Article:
After two months of summer silence Play a Song For Me is back! The excitement is palpable. Here is a song I love, from the new Washed Out album Paracosm
Glasgow quartet Quickbeam are a band I’ve followed for over a year now, after first seeing them play some stunning music – the dreamy ‘Seven Hundred Birds’ springs to mind – at a gig near Inverness. Describing themselves atmospheric/cinematic, their music is immersive, delicate and beautiful. They are on the cusp of releasing a beauty of a debut album, more on that below.
Guitarist and singer Andrew Thomson shares a musical treasure of his own, Scottish indie rock band AC Acoustics, for the Play a Song For Me archives.
Quickbeam Play AC Acoustics – She Kills For Kicks
There are many things that appeal to me about this track. I’m a sucker for its relentless simplicity and its unforgiving repetition of the vocal, string and drum phrases. There is also an overriding dark, almost ghostly atmospheric that is so apparent in a lot of their work. Its a track that I always feel should have been massive. AC Acoustics always had a reputation of being this incredibly unlucky band when it came to the music industry. Maybe so, but ‘She Kills For Kicks’ is a triumph as far as I’m concerned. It’s an anthem, albeit a dark one, but one that I often put on and never tire of. This is a band that I don’t want to be forgotten.
I always admired Paul Campions lyrical style. It’s incredibly poetic, very often obscure and always flows beautifully. Equally it has a steam roller like unrelenting, unstoppable force that holds your ear and doesn’t let you turn away. ‘She Kills For Kicks’ is a great example of this. It just doesn’t stop, it wont allow it. Each verse joins with the previous through repetition of the last line which works perfectly.
For me, ‘She Kills For Kicks’ is the highlight of a wonderfully diverse and undoubtedly accomplished album. I always come back to this album and in particular this track. Although it is now around thirteen years old, and the band are long since split up, it still sounds so current. As does the whole album. Please come back AC Acoustics, for one last encore.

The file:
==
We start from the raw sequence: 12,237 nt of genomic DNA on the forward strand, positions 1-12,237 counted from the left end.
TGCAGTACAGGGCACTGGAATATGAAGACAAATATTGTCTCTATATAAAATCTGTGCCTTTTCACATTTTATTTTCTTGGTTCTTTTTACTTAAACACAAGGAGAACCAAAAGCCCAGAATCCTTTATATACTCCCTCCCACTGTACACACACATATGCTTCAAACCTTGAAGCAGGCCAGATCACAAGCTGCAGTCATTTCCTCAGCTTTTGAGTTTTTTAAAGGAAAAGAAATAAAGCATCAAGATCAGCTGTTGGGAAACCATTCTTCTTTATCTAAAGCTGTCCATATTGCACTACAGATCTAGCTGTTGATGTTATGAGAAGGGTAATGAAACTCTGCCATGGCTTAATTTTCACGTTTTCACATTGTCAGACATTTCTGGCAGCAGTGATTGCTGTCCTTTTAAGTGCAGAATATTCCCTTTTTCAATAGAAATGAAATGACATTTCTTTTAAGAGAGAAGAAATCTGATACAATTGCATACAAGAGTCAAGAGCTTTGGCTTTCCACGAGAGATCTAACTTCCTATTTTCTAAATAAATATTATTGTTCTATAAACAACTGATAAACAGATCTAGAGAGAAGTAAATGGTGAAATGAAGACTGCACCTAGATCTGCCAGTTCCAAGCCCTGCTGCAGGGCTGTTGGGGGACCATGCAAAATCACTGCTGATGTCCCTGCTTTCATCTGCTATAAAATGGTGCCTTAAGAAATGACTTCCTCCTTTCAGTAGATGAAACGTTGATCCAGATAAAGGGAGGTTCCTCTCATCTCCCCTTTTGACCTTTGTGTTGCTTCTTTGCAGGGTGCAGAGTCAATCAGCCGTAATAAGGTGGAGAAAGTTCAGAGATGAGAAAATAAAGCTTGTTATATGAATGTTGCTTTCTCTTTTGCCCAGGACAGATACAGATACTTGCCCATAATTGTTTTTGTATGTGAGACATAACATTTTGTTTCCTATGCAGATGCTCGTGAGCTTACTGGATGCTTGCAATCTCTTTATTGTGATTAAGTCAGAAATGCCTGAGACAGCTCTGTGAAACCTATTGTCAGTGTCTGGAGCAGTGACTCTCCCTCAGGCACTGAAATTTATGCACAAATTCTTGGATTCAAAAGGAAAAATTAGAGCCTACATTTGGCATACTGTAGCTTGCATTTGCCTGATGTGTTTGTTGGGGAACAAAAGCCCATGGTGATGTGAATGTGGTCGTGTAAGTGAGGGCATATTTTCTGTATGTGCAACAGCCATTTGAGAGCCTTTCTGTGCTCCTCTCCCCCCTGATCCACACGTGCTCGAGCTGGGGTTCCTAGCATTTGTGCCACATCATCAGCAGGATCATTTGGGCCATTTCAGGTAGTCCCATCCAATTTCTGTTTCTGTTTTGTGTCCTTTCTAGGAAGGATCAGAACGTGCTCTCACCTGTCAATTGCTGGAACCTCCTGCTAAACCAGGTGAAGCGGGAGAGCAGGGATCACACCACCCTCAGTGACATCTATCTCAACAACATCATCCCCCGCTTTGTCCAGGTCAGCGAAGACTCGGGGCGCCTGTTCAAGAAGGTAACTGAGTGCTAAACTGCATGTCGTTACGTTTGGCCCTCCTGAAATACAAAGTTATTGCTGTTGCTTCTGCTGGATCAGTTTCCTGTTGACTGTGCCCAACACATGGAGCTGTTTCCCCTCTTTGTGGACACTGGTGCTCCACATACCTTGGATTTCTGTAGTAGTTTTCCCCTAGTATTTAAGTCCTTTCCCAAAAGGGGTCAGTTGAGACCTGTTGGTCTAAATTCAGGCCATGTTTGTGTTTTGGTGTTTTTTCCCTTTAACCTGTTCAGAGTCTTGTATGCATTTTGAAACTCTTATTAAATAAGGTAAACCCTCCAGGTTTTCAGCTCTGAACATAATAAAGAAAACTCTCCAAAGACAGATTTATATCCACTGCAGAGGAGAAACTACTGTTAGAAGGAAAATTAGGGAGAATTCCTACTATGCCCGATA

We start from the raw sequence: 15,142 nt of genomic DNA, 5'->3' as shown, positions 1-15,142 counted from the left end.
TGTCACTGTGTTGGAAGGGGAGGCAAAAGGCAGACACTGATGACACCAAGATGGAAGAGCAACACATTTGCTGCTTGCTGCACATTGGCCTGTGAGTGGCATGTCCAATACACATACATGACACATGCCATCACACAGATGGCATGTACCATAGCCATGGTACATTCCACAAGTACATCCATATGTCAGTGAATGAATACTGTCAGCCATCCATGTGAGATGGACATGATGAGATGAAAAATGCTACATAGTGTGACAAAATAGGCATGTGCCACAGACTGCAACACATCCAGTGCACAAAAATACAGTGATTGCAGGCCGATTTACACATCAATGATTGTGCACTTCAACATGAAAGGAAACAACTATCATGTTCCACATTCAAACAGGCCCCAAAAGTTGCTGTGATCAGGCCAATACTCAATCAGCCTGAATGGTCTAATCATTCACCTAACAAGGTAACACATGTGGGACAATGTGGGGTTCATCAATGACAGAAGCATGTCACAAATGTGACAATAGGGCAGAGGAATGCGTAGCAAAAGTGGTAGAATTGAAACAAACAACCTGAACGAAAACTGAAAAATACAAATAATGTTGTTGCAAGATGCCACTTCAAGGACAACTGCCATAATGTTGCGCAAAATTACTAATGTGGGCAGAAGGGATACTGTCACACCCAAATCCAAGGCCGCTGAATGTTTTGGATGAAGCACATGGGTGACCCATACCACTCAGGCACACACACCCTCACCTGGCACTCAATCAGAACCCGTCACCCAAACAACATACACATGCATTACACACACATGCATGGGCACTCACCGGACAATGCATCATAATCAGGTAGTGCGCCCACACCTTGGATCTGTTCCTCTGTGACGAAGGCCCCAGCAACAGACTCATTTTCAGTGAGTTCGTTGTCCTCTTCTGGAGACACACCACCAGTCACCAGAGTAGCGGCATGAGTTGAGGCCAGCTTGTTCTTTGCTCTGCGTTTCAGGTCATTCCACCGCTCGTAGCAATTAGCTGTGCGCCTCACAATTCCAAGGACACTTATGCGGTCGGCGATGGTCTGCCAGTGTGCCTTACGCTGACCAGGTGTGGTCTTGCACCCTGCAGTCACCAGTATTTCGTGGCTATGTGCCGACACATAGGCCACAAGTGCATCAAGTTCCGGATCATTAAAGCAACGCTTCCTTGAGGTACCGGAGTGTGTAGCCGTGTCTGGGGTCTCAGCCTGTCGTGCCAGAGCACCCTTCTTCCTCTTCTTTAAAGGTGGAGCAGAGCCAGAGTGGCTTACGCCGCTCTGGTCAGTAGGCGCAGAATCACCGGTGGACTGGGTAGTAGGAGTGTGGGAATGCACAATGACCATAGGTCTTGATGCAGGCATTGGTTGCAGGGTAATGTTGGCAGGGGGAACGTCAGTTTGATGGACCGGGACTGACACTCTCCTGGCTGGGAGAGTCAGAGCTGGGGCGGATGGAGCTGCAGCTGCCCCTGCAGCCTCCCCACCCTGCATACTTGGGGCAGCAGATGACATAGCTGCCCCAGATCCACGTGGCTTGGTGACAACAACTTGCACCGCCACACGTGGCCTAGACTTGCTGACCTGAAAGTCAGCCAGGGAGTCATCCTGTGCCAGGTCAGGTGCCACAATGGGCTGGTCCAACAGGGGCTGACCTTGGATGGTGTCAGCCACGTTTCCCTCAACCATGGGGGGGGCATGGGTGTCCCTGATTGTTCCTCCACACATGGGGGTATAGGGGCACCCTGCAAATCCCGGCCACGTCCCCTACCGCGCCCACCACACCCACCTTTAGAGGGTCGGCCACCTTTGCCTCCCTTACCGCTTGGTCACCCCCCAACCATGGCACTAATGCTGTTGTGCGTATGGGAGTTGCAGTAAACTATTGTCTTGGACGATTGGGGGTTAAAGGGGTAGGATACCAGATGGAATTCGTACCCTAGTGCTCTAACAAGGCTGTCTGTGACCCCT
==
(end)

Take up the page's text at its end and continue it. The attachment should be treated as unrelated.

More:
For more visit the band here
The Besnard Lakes new album Until in Excess, Imperceptible UFO came out this week on the Jagjaguwar label, keepers of an roster including the excellent Unknown Mortal Orchestra and Sharon Van Etten. The space related title might reflect the album’s atmospheric soundscapes, ever so delicately woven.
Here’s what I know…
The Montreal born soft-rock act was first formed in 2003 by husband and wife duo Jace Lasek and Olga Goreas who later fused with now longtime bandmates Kevin Laing and Richard White. Their fourth album it was recorded in Breakglass studios, Montreal and features several accomplished musicians.
All eight tracks hold something distinctively their own. At almost seven minutes long – an duration average of the album – ’46 Satires’ might not be the most obvious choice for an opener, however it’s entrancing undulating melodies spin round an ethereal vocal. ‘The Specter’ has echoes of dusky eighties melodies, while ‘At Midnight’ builds into cleverly effective penetrating vocals. First single ‘People of the Sticks’ is the most commercially friendly choice, while closer ‘Alam0gordo’ leans towards a darker sonic instrumentation that proves oddly captivating.
Your world is one of unrushed daydreaming.
The band play Stereo in Glasgow on 24th May, as part of their European tour. Teeny venue = likely to be a great show.
Check out the band’s website for more.
More specifically the recently released Wild Nothing album Nocturne, eleven new tracks gifted from Jack Tatum’s Virginia based band. Sure there are some overly swishy, looped beachy moments and it has an unmistakable eighties throwback – but Nocturne makes it possible to live in a dream pop bubble.
Its autumn, soon to get dark before 5pm and time to rock chunky knitwear – who doesn’t want that?
Stream all the loveliness right here: